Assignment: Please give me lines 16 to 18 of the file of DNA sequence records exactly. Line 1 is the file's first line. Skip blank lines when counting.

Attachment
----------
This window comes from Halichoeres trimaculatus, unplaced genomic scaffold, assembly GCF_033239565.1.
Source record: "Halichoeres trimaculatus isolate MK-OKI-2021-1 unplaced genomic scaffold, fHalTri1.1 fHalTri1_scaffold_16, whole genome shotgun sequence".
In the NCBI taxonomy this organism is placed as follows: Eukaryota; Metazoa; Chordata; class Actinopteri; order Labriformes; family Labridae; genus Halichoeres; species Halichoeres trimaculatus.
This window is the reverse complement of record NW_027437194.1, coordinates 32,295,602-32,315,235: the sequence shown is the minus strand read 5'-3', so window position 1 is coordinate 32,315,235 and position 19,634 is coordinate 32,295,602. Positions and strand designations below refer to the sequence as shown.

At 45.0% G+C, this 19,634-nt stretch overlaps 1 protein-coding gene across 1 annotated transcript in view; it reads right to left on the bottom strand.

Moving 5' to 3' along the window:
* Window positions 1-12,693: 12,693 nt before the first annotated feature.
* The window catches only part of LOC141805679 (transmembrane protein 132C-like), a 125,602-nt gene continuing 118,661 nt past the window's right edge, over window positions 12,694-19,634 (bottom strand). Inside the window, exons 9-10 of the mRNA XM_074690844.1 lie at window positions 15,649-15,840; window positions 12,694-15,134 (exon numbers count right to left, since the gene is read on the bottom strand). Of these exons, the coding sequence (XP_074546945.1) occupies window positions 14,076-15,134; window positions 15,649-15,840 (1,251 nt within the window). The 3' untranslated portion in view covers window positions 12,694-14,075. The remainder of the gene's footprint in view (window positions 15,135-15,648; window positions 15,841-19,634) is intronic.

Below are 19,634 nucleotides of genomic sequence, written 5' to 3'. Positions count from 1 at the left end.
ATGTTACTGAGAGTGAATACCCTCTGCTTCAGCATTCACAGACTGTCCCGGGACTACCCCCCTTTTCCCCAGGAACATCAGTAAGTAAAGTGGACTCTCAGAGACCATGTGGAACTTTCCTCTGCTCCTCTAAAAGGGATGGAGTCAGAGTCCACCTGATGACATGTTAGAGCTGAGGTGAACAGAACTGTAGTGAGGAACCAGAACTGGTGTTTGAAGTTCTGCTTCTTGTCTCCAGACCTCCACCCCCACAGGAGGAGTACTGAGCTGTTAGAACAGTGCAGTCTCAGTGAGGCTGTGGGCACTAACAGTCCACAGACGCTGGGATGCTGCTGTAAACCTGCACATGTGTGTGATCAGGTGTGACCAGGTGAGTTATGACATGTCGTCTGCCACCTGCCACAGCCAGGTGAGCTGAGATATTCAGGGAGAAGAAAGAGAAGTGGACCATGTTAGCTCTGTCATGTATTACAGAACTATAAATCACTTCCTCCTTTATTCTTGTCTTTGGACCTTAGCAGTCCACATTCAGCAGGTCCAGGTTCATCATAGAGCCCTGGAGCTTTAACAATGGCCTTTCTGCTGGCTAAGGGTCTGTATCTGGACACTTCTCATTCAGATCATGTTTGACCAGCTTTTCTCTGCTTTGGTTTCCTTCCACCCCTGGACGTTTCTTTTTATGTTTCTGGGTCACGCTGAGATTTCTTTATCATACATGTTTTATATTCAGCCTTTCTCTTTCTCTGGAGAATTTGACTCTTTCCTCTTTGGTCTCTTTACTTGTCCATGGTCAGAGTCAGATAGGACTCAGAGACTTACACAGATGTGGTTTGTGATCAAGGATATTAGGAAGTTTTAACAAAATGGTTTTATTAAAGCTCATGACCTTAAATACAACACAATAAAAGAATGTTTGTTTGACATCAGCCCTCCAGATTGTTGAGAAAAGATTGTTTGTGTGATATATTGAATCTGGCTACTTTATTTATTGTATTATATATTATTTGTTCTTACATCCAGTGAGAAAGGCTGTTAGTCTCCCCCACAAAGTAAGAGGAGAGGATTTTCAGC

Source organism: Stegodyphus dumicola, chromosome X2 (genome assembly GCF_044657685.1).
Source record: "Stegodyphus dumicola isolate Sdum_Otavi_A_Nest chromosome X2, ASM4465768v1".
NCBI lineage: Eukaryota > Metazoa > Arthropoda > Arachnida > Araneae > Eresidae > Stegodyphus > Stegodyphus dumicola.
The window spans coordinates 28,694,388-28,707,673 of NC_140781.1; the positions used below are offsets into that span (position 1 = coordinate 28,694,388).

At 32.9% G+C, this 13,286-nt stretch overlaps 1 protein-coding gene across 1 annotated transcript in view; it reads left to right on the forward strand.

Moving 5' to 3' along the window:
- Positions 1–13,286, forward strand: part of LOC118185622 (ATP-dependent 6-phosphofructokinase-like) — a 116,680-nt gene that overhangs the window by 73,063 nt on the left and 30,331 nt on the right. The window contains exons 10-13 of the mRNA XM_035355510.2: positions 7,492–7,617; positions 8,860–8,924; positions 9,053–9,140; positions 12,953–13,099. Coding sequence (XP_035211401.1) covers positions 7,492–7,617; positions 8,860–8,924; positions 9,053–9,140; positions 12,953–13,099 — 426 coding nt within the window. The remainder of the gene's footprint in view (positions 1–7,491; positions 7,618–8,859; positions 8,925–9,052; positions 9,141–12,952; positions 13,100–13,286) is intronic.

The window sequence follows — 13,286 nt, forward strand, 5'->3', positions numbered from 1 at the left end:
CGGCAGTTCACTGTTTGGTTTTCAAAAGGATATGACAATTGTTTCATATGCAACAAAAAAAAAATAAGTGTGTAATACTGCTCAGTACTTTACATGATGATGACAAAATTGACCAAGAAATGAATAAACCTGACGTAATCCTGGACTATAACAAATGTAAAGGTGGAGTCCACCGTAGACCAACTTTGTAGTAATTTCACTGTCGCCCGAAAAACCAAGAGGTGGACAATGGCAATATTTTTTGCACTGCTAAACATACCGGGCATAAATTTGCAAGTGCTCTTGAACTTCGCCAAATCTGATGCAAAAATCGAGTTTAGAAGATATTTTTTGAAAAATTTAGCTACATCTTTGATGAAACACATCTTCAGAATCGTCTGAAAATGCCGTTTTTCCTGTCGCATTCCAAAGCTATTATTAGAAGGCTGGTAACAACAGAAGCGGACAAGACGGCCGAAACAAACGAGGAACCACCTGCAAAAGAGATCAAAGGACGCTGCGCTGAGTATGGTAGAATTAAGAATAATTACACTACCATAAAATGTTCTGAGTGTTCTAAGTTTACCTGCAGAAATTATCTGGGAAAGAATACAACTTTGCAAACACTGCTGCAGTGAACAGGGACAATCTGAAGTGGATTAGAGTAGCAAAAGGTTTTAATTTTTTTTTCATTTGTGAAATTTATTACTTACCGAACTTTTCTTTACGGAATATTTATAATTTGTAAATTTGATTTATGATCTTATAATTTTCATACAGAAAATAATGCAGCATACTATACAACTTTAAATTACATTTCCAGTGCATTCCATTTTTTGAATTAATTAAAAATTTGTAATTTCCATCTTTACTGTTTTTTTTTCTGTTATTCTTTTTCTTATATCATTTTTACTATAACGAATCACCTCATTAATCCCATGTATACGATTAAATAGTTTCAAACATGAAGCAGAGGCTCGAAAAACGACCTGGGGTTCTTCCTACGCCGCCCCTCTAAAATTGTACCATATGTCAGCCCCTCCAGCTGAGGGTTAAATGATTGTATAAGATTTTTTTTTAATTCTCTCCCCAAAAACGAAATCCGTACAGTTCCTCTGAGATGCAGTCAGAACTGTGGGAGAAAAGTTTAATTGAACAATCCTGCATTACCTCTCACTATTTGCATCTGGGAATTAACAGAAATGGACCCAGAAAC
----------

Moving 5' to 3' along the window:
- Positions 1–13,286, forward strand: part of LOC118185622 (ATP-dependent 6-phosphofructokinase-like) — a 116,680-nt gene that overhangs the window by 73,063 nt on the left and 30,331 nt on the right. The window contains exons 10-13 of the mRNA XM_035355510.2: positions 7,492–7,617; positions 8,860–8,924; positions 9,053–9,140; positions 12,953–13,099. Coding sequence (XP_035211401.1) covers positions 7,492–7,617; positions 8,860–8,924; positions 9,053–9,140; positions 12,953–13,099 — 426 coding nt within the window. The remainder of the gene's footprint in view (positions 1–7,491; positions 7,618–8,859; positions 8,925–9,052; positions 9,141–12,952; positions 13,100–13,286) is intronic.

The window sequence follows — 13,286 nt, forward strand, 5'->3', positions numbered from 1 at the left end: